The ample time spent on planning unfortunately does not eliminate all the risks involved in a project. In light of the unknowns that lie ahead, a project manager needs to know when to leave the drawing board and move to the implementation phase.

5. Poor communication.

Communication can be the defining factor between a successful project manager and a failure. In the absence of communication, project team members drift away as though they were pulled by centrifugal forces.

One of the greatest threats to communication in a team is assumption. The project manager may assume that all team members understand the information passed across at each point in time without actually confirming. We send emails without receiving responses and believe that the message has been understood and is going to be carried out. The scales fall from our eyes on the day of evaluation when we realize that a team member has drifted far away from the overall objectives set for the project.

A project manager should ensure that there is no ambiguity in the flow of information on the part of both the sender and the receiver.

6. Poor project flexibility.

The project plan is seen in many quarters as a constitution for the project; it must be adhered to strictly without any deviations or corrections. This holds true for a significant portion of the project lifespan and truly the success of the project depends on the project plan. However, the defining moments for many projects depend on our ability to make important impromptu decisions that present themselves during the course of project execution. Every project manager needs to have enough elasticity for flexibility to adapt to changing project environments.

Project managers should always be open to suggestions that come along the way. It’s important that, as different milestones are achieved in the course of project execution, we take a new holistic look at the project, examine the procedures and processes so far and seek for avenues to improve on the work to be done in future. This would improve the overall efficiency of the project process without any adverse effects on effectiveness.

7. The one-man army.

This type of project manager is always easy to identify when there’s a major project milestone ahead. They look weary, tired, and walk as though the weight of the entire world is on their shoulders. They are always on the move with without any breathing space.

While this might paint the picture of a project manager without a team, sadly these project managers do have a team, sometimes very large ones. They just do not know how to effectively delegate duties to team members. They simply do not trust anyone to do the work as well as they can; as such, they delegate duties but end up doing it all by themselves.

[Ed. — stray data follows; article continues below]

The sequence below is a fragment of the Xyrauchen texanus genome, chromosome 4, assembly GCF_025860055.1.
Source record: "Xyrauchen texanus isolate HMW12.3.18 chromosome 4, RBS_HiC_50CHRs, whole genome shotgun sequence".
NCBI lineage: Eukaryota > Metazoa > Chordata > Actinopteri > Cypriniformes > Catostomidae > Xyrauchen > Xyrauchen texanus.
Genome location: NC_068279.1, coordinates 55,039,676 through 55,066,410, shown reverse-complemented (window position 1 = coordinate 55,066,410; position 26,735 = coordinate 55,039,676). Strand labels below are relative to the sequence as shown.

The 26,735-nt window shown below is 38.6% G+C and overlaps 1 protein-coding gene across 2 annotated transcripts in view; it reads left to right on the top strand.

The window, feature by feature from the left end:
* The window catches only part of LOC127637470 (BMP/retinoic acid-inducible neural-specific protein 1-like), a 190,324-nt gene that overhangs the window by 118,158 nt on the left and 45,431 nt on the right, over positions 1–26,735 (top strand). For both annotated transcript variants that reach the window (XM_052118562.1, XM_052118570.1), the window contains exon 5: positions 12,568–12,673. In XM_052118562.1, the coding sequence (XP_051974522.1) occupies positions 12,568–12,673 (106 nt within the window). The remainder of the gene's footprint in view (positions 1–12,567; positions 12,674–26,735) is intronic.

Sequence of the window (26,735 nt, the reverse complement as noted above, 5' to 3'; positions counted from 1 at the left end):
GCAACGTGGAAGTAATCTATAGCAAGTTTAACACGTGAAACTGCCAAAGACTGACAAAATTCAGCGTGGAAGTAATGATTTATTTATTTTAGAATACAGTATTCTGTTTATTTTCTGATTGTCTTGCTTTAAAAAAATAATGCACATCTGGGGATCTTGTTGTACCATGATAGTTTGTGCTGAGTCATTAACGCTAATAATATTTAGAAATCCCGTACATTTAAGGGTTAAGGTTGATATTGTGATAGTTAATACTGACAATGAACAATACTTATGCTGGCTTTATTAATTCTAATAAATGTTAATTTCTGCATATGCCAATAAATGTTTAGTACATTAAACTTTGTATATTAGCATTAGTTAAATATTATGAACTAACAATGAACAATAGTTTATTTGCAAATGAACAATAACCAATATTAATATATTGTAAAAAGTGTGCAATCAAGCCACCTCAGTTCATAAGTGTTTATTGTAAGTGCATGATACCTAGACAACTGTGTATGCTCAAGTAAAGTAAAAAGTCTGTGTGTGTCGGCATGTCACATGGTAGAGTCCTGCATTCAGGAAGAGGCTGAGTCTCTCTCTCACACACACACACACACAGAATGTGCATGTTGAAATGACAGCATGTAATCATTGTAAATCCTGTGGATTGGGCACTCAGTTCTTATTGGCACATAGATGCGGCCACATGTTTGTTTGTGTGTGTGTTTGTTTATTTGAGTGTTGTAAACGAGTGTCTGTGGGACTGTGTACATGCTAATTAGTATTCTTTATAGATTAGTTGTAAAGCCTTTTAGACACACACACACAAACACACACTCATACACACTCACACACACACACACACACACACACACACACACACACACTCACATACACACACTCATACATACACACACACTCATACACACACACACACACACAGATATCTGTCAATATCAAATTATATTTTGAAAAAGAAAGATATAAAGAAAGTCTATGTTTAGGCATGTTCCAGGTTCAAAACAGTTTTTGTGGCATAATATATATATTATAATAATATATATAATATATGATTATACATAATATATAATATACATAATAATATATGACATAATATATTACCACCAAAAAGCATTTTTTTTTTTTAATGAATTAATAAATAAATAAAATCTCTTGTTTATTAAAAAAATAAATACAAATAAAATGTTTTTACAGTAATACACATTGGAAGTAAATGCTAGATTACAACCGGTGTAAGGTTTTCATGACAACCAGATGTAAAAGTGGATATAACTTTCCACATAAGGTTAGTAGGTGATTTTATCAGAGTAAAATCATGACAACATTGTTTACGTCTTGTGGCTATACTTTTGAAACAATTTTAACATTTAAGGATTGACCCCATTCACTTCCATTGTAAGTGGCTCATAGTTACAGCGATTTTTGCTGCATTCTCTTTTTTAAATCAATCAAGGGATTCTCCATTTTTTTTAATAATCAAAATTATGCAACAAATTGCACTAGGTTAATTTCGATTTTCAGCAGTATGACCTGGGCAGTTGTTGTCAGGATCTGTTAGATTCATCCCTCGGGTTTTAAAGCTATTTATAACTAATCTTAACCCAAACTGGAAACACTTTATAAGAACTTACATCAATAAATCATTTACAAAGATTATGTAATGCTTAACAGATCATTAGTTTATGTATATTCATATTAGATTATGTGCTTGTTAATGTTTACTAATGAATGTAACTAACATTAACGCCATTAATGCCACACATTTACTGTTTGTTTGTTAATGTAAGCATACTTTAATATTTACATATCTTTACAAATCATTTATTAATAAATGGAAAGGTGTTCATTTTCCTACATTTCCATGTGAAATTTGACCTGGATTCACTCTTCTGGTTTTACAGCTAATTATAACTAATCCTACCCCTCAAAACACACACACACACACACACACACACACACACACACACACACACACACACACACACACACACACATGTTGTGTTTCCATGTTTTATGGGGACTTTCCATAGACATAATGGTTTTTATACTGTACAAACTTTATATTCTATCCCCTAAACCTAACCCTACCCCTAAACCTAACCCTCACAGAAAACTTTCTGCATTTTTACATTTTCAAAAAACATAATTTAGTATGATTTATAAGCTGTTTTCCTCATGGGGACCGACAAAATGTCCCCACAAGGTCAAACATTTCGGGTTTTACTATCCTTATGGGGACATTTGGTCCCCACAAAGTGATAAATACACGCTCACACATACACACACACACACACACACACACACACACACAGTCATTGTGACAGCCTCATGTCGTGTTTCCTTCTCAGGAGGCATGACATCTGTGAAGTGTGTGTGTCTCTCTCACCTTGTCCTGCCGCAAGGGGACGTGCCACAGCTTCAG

The first requirement for these project managers is to develop trust in their team. They need to realize that everyone can do a good job if given the chance. They need to understand that mistakes are an avenue for correction and not a stimulus to take over the job from the individual handling it.

8. Lack of performance measurement.

A lot people are never successful because they never know when they get there, so they keep working to get what they already have. A detailed understanding of performance measurement tools and techniques helps us to know that on the moment we declare that our project has come to an end, every party involved can walk away with the satisfaction of a job well done.

The project manager’s definition of success must correlate directly with the end user’s definition of success. The project manager, as early as during project planning, must consult the client and end-users to ascertain their definition of success. He then sets milestones in tandem with the final definition of success as agreed to ensure maximum satisfaction from all parties upon project closure.

Conclusion

Today we explored some of the common mistakes a project manager makes when overseeing a project. Although we were able to create a list of some of the most common mistakes a project manager can fall into, it is important to note that the list is non-exhaustive.

We hope this article has served its purpose of highlighting common pitfalls and would help us escape them. As usual, do let us know your thoughts in the comment box and we may just bring a sequel to this post.